Breaking News: Jonjo Shelvey bizarrely faces serious FA charge from match 2 months ago
In a quite amazing turn of events, the FA have charged Jonjo Shelvey with misconduct from a match two months ago.
The alleged incident happened in the Newcastle v Wolves game on Saturday 17 September which United lost 2-0.
What is even worse is that the claim is that there was a racial angle to the incident, which makes it an alleged ‘aggravated breach’.
This would no doubt mean a higher punishment than a ‘normal’ misconduct charge and of course an allegation of a racial element is often the hardest to defend yourself against – as in ‘no smoke without fire’.
As to why it has taken 52 days since the match for the FA to act is beyond comprehension and no explanation has been given.
Going into the last few minutes Newcastle were two down, the game lost and frustrations boiling over, so much so that Vurnon Anita made a poor choice of challenge and was given a straight red card for a tackle on Portuguese winger Ivan Cavaleiro in the 87th minute – which is the time given for the incident.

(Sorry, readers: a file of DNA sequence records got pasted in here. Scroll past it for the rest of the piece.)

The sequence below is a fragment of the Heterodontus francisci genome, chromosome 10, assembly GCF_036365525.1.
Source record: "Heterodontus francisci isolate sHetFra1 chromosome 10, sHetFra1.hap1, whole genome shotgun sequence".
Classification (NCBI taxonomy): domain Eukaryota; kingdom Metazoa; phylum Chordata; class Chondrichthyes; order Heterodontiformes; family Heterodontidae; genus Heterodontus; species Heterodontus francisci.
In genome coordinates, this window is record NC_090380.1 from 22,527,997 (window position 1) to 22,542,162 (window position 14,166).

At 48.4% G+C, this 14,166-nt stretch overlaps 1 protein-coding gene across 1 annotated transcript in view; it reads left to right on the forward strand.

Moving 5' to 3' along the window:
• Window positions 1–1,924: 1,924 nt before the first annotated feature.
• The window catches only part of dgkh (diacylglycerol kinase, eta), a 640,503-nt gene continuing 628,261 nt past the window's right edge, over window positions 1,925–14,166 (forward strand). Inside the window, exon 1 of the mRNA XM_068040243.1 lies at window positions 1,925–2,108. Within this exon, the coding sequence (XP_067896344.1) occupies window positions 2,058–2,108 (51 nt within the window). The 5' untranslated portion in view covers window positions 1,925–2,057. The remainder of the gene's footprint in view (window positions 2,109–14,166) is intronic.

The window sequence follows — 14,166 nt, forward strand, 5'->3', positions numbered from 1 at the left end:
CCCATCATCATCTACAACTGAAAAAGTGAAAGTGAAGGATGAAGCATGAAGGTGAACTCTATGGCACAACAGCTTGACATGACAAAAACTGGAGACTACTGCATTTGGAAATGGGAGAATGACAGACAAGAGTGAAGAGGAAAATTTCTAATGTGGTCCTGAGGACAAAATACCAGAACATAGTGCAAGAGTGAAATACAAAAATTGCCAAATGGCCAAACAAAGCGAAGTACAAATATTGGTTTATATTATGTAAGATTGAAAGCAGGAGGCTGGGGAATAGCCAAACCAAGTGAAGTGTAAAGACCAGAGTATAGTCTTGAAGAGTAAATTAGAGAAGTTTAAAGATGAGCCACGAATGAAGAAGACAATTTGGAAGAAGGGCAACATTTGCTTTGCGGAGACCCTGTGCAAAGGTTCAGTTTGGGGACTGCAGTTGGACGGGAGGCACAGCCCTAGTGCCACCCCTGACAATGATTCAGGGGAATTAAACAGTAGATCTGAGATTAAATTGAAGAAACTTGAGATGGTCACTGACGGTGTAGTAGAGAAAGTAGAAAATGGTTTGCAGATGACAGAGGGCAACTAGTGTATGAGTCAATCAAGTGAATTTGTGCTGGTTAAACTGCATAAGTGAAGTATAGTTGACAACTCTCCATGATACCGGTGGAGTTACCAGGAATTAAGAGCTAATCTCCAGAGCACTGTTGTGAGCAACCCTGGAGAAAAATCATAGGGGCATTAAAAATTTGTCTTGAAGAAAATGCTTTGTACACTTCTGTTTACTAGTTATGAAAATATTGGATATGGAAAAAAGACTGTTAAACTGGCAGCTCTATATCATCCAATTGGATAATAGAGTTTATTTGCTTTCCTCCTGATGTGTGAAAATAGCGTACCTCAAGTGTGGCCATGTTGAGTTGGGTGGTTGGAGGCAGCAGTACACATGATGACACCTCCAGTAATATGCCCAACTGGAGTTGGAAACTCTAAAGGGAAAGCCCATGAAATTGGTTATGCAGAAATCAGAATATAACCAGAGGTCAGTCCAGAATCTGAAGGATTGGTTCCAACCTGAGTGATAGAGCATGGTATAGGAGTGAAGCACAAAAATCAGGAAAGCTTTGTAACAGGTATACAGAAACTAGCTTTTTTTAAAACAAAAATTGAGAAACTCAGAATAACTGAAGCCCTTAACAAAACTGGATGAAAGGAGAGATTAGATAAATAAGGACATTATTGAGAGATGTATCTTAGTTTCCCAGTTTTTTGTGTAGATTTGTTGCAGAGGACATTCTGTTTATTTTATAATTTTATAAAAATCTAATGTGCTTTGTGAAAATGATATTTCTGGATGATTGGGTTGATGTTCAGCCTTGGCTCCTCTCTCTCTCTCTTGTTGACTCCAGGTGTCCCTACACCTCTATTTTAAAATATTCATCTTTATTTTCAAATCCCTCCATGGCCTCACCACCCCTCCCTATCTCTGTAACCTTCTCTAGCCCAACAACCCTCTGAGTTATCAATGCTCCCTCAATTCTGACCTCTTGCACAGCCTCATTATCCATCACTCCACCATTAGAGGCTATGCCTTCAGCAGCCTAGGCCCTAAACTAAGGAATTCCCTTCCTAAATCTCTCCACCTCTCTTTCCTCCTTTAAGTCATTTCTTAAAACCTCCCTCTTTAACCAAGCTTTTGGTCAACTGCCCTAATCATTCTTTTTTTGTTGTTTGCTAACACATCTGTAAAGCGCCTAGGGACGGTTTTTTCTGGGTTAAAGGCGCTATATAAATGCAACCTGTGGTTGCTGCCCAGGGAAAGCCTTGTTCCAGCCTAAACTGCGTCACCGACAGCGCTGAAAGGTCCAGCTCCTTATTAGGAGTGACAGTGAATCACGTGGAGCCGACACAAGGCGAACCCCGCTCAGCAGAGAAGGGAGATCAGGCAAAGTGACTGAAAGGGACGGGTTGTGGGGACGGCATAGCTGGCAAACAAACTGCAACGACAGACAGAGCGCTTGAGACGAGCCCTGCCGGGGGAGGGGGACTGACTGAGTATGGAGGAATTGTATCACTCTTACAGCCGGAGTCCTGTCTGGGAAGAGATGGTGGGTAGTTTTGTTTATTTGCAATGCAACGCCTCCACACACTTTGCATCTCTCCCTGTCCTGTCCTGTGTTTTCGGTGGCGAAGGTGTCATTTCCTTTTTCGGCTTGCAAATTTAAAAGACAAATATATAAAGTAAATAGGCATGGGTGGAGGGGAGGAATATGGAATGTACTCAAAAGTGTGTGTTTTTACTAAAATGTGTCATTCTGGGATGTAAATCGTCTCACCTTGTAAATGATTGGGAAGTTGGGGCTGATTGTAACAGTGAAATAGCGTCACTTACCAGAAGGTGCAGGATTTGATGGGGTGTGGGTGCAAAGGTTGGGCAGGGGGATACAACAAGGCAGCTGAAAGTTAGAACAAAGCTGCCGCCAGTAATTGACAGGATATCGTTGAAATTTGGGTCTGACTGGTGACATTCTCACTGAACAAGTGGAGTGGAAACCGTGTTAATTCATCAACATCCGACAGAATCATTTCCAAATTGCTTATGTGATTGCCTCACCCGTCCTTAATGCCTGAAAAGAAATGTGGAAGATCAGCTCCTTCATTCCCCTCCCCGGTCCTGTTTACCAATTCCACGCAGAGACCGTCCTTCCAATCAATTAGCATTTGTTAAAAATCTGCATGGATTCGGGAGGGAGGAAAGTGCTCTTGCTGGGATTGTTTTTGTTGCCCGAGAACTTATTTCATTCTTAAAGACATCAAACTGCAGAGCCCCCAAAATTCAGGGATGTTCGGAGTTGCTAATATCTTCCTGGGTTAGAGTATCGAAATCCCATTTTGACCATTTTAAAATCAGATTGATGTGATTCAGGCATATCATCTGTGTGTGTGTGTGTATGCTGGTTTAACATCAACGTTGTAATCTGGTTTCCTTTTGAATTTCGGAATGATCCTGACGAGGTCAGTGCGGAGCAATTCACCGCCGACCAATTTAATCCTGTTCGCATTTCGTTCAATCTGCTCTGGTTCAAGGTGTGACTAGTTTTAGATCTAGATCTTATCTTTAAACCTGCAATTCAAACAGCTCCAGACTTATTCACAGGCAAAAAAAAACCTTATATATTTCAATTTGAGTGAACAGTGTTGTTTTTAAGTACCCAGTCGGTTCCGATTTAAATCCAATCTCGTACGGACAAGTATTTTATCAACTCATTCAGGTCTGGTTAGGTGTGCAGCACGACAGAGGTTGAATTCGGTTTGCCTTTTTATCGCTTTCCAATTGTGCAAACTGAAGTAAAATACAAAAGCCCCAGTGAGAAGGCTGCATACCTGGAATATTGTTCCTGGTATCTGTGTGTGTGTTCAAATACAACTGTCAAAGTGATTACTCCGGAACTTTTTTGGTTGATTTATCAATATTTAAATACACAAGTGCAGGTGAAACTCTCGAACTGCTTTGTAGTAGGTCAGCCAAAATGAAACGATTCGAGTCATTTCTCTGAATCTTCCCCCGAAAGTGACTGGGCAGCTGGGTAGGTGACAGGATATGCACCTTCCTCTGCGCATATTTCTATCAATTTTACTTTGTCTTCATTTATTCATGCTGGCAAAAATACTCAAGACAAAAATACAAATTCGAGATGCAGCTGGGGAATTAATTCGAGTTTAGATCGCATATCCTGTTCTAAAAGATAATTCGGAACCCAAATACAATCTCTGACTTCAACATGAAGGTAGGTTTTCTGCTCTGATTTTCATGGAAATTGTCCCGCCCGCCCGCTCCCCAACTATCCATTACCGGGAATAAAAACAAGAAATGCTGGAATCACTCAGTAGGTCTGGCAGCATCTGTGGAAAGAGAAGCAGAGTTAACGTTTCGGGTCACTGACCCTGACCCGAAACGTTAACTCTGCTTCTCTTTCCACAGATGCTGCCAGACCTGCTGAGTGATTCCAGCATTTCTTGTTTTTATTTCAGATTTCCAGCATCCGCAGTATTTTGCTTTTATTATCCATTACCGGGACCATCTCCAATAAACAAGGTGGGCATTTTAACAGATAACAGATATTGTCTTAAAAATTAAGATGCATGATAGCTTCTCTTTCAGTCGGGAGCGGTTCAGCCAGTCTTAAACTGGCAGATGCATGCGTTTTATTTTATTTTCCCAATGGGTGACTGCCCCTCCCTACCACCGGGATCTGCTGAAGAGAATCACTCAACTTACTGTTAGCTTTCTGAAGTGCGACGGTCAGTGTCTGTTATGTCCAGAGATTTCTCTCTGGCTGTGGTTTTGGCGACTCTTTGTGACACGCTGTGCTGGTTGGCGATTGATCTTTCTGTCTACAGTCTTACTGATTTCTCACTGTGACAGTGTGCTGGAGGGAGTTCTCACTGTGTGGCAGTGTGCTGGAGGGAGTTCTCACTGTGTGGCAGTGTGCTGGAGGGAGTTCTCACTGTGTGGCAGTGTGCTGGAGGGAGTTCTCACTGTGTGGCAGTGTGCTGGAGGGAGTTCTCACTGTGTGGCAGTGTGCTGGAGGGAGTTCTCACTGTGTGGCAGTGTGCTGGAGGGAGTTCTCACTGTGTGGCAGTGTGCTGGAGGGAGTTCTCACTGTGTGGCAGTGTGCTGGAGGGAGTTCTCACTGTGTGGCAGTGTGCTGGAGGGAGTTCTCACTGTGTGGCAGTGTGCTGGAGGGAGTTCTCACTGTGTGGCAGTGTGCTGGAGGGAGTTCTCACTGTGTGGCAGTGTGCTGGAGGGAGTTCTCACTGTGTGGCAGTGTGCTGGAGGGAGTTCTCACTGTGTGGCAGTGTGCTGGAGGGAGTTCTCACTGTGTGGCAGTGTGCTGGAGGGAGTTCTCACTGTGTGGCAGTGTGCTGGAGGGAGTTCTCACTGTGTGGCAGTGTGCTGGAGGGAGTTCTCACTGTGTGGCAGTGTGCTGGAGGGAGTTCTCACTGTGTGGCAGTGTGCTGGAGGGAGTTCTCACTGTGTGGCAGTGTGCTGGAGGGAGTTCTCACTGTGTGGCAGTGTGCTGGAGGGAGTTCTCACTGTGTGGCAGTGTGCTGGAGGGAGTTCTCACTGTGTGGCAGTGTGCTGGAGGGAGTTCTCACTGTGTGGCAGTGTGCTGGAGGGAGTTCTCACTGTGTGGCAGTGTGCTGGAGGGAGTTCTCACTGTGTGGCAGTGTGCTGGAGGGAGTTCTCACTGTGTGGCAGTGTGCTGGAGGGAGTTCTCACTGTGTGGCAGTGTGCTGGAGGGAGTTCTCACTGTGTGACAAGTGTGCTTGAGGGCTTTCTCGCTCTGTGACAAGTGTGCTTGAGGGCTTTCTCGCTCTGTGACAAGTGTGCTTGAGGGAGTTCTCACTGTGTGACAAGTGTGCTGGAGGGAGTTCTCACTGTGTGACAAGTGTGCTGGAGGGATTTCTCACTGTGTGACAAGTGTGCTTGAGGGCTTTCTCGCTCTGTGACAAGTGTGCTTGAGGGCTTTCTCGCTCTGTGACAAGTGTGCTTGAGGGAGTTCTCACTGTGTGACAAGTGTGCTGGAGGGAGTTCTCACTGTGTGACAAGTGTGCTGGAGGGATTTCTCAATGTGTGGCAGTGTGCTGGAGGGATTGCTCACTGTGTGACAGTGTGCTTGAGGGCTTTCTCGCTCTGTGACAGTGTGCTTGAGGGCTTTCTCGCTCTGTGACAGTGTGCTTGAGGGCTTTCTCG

The local media in the Midlands are reporting it as follows:
‘The Express & Star understands that a team mate of Romain Saiss’ reported the alleged racial term, with the Moroccan midfielder’s grasp of English being limited.
It was reported by Wolves to officials at the end of the match. And the FA have now charged Shelvey with misconduct.’
This still begs the question, why is the charge being laid now and not in the aftermath of the game?
Official FA Statement:
‘Jonjo Shelvey has been charged for misconduct in relation to Newcastle United’s game against Wolverhampton Wanderers on Saturday 17 September 2016.
It is alleged that in or around the 87th minute of the fixture, he used abusive and/or insulting words towards an opponent.
It is further alleged that this breach of Rule E3(1) is an “Aggravated Breach” as defined in Rule E3(2), as it included reference to ethnic origin and/or race and/or nationality.
The player has until 16 November 2016 to respond to the charge.’
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